Unloading the skis and poles happens very quickly and within minutes of reaching the “drop off”, we’re all clicked into our bindings and ready to go, smiling with excitement. Our guide assesses the slope and drops in. The fresh powder, nearly 15 cm, flies light and fluffy behind him. This sets the tone to our day.
After one, two, three runs of effortless turns in pure “blower”, we all realize our group is made up of solid and experienced skiers so we are able to step it up a notch. Everyone is paying attention to the Guide’s instructions, staying close by and making the transitions very fast and smooth, which will allow us to link
the runs faster, ski more vertical and more challenging terrain. The visibility being fairly low at this point means steep tree lines will be on the program for the rest of the day.
Monashee Powder’s tenure is huge, 17,000 acres total, and the terrain extremely varied, although the visibility doesn’t allow me to gauge the extent of it on that very first day. The Lodge itself being located at 1600m of elevation, the rain and warm temperatures has only had a moderate effect on the snowpack above it so the skiing is absolutely fabulous. At the end of the day, I am in awe and so stoked about what I just got to experience. I am even happier thinking that I have two more days of this ahead of me. As the forecast predicted, it’s snowing hard again!
Back to the Lodge, guests disperse to soak in the hot tubs, take advantage of the Registered Massage Therapist and Acupuncturist on duty or enjoy some Après in the bar where some tasty appies and cold beverages are served.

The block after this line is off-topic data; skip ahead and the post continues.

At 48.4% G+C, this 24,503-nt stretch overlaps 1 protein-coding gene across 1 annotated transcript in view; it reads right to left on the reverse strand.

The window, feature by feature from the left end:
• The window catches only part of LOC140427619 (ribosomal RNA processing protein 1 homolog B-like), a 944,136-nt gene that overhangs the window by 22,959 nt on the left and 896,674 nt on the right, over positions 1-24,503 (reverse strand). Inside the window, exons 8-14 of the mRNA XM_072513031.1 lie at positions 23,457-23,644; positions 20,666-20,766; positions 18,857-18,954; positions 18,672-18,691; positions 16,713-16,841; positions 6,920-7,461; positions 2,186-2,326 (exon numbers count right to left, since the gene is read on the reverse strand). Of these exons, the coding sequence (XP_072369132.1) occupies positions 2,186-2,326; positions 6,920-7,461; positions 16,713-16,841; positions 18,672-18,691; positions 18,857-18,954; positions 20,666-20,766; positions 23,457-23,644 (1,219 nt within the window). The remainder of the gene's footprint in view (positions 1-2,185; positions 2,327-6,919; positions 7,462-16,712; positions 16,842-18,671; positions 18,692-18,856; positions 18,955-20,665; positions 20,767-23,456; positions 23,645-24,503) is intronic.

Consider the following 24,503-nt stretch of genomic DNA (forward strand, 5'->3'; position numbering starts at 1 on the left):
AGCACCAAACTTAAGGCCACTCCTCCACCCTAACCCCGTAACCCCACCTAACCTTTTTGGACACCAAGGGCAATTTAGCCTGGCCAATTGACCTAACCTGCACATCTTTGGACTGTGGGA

A little later, a gourmet 4-course dinner is casually served in the dining room by the Lodge’s friendly staff. Helping bringing the plates really works up my appetite. To the sound of chatter, laughter and tales of the extraordinary day, guests and staff all replenish their energy with a fine albacore tuna tartare, split pea and roasted garlic soup, bison tenderloin cooked to perfection and sweet delicacies crafted by the on-staff pastry chef, all paired with a selection of fine BC wines.
Jokes and stories are flying around and I can tell that a long-lasting friendship links Carolyn and Tom Morgan, the owners of Monashee Powder, to their guests and staff. This extraordinary couple, originally from the oil & gas industry in Calgary, literally got addicted to cat skiing and to this little corner of the Monashee mountains back in the 90’s. Back then, guests were hosted in prospector-type tents (Tom would tell you the exact make and model of those tents!) heated by wood stoves…and skiing long straight skis. The Morgan’s have invested all their heart in this unconventional business, making this place unpretentious, warm, authentic, and extremely welcoming, where people gather around a true passion for skiing. This is certainly the reason why their guests return over and over and the Lodge almost sells out a year in advance.
While guests and staff make their way to the bar for some after-dinner drinks and live music, I head right for my cozy little bed. One thing is certain, tonight my eyes won’t stay open and my dreams will certainly involve some white, fluffy snow and steep untracked lines…